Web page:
Viktor Yanukovich urged Russian President Vladimir Putin to take a bolder line with Ukraine's new rulers who had ousted him, telling him on Friday that Russia could not remain indifferent to what had happened in the former Soviet republic.
Appearing in southern Russia where he has taken refuge since fleeing Ukraine on February 21, Yanukovich said: ''I think that Russia should act and is obliged to act.
''Knowing Vladimir Putin's personality, I am surprised that he is still saying nothing. Russia cannot be indifferent, cannot be a bystander watching the fate of as close a partner as Ukraine,'' the 63-year-old Yanukovich said.
''Russia must use all means at its disposal to end the chaos and terror gripping Ukraine,'' he said, clearly encouraging the Kremlin leader to take a firm tack with the new pro-Europe Ukrainian leadership.
Yanukovich spoke in the southern Russian city of Rostov-on-Don, about 200 km from the Ukrainian border, as Ukraine's new rulers grappled with the takeover by pro-Russia armed groups of airports and other strategic points on the Crimean peninsula.
Yanukovich, who fell to a popular uprising against his rule after he pulled out of a trade deal with the European Union, said he would not give up the fight for the country's future.
At a news conference in Rostov, he railed against ''nationalist, pro-fascist gangsters'' who had forced him out of power and he blamed Western governments for ''indulging'' protesters seeking his overthrow.
Yanukovich said lawlessness and chaos had followed an agreement he signed with his opponents last Friday, which was brokered by the European Union and had been intended to end three months of crisis.
The agreement would have allowed him to stay in power until early elections in December. But protesters, angered by about 100 deaths in clashes with police, shouted down the agreement on Kiev's Independence Square and he fled for his life.
Yanukovich, dressed in a suit and tie, maintained he had been the victim of a coup and denied he had ordered police to shoot at protesters before he was forced out of power.
He implied that responsibility for the bloodshed in Kiev lay with the demonstrators, praising the Berkut riot police - despised in Kiev and since disbanded by Ukraine's new rulers - for their ''courage'' in withstanding petrol bomb attacks by protesters.
''I want to ask for forgiveness for all those who are suffering and all those who suffered ... if I was in Ukraine I would bow before everyone,'' he said.
FEARED FOR HIS LIFE
Saying he was still the legally elected president, Yanukovich said he had fled Ukraine only because he feared for his life and that of his family. He was ready to return to Ukraine - but only when his safety was guaranteed, he said.
He called on Ukrainians to reject the new leadership which appointed a new prime minister and cabinet on Thursday and have set a May 25 date for a presidential election.
He also rejected claims that he had operated crooked deals which had drained state coffers saying: ''I have never held any foreign bank accounts. All I had was declared. It's empty chatter.''
Referring to unrest in Crimea and the seizure there of airports and other strategic points by pro-Russia armed groups, Yanukovich said this was a perfectly ''natural reaction to the action of bandits'' in Kiev.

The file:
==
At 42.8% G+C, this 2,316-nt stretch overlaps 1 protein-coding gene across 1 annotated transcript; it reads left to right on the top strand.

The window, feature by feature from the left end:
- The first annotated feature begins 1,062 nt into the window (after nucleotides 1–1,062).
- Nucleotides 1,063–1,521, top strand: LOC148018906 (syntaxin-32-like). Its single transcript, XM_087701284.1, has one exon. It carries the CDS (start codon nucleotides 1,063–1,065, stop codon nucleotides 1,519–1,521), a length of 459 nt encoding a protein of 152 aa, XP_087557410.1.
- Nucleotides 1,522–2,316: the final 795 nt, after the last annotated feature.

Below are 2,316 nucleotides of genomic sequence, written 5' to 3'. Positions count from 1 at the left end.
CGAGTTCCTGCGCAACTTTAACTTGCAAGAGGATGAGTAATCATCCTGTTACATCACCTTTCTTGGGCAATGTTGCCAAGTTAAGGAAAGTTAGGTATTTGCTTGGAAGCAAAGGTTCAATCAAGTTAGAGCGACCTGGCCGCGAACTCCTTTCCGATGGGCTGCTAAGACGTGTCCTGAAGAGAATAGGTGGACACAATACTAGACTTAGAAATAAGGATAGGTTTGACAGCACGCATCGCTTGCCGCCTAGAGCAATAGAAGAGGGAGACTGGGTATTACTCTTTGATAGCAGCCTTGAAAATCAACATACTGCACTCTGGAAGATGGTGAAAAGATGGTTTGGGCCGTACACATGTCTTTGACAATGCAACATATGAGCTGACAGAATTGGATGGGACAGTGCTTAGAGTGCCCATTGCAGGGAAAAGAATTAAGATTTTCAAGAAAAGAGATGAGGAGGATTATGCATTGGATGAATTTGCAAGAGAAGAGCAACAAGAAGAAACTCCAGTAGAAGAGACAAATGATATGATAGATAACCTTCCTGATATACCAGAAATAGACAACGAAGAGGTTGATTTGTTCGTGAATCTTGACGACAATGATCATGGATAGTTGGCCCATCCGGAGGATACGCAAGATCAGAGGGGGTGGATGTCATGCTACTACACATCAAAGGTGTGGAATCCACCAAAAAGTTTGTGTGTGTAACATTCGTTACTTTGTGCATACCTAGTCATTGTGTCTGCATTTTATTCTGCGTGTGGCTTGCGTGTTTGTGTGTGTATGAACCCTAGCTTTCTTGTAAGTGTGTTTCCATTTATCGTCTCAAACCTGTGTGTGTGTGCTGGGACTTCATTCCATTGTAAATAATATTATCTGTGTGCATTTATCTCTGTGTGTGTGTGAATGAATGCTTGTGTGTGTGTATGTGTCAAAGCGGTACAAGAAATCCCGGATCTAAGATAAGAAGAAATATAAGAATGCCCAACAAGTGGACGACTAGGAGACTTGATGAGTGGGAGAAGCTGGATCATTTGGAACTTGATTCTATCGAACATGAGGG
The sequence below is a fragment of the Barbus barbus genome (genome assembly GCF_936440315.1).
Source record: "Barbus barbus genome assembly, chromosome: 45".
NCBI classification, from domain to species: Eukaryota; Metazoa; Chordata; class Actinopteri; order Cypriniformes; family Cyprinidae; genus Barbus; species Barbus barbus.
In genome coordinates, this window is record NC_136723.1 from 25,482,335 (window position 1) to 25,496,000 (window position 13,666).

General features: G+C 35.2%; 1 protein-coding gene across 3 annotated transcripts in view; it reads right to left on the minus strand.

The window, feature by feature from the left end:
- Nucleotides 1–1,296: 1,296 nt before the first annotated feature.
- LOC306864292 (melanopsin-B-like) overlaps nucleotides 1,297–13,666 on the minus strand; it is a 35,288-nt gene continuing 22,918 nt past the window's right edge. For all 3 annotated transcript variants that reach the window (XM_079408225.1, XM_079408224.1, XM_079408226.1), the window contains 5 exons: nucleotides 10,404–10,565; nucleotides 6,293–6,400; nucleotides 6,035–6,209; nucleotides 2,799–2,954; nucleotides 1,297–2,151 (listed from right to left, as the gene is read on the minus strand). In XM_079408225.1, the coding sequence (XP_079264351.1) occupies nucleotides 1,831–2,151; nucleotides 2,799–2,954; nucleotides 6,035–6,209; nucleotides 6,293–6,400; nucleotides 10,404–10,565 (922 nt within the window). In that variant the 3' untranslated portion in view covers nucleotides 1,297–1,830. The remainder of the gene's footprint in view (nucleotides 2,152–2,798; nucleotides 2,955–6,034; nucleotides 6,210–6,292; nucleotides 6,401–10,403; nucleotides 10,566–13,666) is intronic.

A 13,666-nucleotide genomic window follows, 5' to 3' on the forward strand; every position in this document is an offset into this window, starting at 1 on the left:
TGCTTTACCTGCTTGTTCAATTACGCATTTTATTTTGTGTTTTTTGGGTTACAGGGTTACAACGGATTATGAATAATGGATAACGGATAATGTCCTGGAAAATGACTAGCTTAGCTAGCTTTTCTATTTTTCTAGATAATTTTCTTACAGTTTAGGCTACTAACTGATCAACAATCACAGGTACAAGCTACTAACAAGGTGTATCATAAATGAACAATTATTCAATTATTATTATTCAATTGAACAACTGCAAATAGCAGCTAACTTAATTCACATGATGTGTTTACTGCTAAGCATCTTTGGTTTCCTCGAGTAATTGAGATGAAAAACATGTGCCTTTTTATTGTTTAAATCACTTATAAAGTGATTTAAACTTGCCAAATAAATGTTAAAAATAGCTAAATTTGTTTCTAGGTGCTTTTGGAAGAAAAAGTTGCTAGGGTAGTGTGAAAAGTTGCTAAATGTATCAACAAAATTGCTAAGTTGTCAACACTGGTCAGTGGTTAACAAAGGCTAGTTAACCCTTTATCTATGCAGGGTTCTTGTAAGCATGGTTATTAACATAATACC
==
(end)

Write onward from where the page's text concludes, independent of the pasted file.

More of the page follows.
But he was adamant that the region, where ethnic Russians are in a majority, should remain part of Ukraine though enjoying broad autonomy.
Despite encouraging Putin to take a bold line, Yanukovich said he would not ask Russia for military support in dealing with the crisis where he said power had been stolen by ''a bunch of radicals''.
He said he had spoken by telephone with Putin after arriving in Russia with the help of ''patriotic officers''. They had agreed to meet at some point in the future.
Accusing the West of pursuing ''irresponsible'' policies by patronising the ''Maidan'' - the name given to the uprising against his - he said he had trusted in the ''decency'' of Western ministers when he had signed an agreement in which he made many compromises to end the crisis.
He added he would not take part in the May presidential election fixed by Ukraine's new parliament, declaring it illegal.
THE WHITE HOUSE TALKS
The White House urged Russia to respect the territorial integrity of Ukraine on Friday, saying any intervention would be a grave mistake.
White House spokesman Jay Carney's comment came as reports surfaced of armed men having taken control of two airports in the Crimea region in what the new Ukrainian leadership called an invasion.
Carney said U.S. officials are seeking clarification on the origin of the armed men.
''Intervention would be a grave mistake,'' he said.
Britain is advising against all travel to Ukraine's Crimean Peninsula and telling its citizens now there to leave.
The situation on the strategic peninsula has become tense as masked gunmen have taken control of government buildings, airports, and other strategic sites in the wake of a three-month protest which saw pro-Russian President Viktor Yanukovych pushed from power.
Ukraine has accused the Kremlin of invading Crimea, saying Russian troops have taken up positions around a coast guard base and two airports.
Britain's Foreign Office said Friday that it advised British nationals to avoid Simferopol's airport, where gunmen in unmarked military uniforms were patrolling with assault rifles.
On Thursday Czech Foreign Minister Lubomir Zaoralek said he and fellow diplomats would not travel to Crimea while in Ukraine because of security concerns.